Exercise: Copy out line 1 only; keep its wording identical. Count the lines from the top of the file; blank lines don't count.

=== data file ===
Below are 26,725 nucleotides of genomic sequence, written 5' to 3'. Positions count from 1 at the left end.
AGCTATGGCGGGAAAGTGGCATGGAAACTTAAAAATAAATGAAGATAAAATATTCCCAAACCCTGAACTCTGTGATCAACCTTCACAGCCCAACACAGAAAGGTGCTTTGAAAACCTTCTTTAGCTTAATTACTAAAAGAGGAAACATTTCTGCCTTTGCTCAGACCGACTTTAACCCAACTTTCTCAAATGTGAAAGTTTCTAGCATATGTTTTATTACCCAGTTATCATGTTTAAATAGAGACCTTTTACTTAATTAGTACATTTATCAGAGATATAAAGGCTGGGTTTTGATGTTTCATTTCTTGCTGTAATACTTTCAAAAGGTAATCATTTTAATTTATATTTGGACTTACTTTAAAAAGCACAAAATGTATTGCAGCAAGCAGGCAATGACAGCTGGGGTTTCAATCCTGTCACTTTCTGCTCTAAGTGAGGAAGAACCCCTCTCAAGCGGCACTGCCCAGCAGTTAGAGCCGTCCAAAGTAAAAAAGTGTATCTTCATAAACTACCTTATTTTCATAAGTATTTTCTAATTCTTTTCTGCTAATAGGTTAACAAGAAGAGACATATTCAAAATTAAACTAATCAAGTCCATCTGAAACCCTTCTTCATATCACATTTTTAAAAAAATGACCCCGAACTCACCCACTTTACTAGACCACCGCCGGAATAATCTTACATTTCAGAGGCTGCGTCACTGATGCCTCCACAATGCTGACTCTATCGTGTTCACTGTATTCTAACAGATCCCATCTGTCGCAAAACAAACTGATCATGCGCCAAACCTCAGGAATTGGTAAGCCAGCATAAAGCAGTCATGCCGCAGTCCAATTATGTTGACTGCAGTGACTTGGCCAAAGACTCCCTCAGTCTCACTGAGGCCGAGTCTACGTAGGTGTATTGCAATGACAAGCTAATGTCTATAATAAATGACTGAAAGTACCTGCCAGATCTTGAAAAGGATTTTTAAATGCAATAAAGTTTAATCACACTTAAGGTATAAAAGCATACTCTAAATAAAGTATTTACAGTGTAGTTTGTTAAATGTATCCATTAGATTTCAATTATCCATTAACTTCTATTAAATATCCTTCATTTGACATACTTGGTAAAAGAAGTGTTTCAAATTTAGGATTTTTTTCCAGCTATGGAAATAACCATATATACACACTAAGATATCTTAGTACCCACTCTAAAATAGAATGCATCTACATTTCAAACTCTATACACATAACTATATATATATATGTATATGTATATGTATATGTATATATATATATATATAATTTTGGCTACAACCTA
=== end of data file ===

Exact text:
Below are 26,725 nucleotides of genomic sequence, written 5' to 3'. Positions count from 1 at the left end.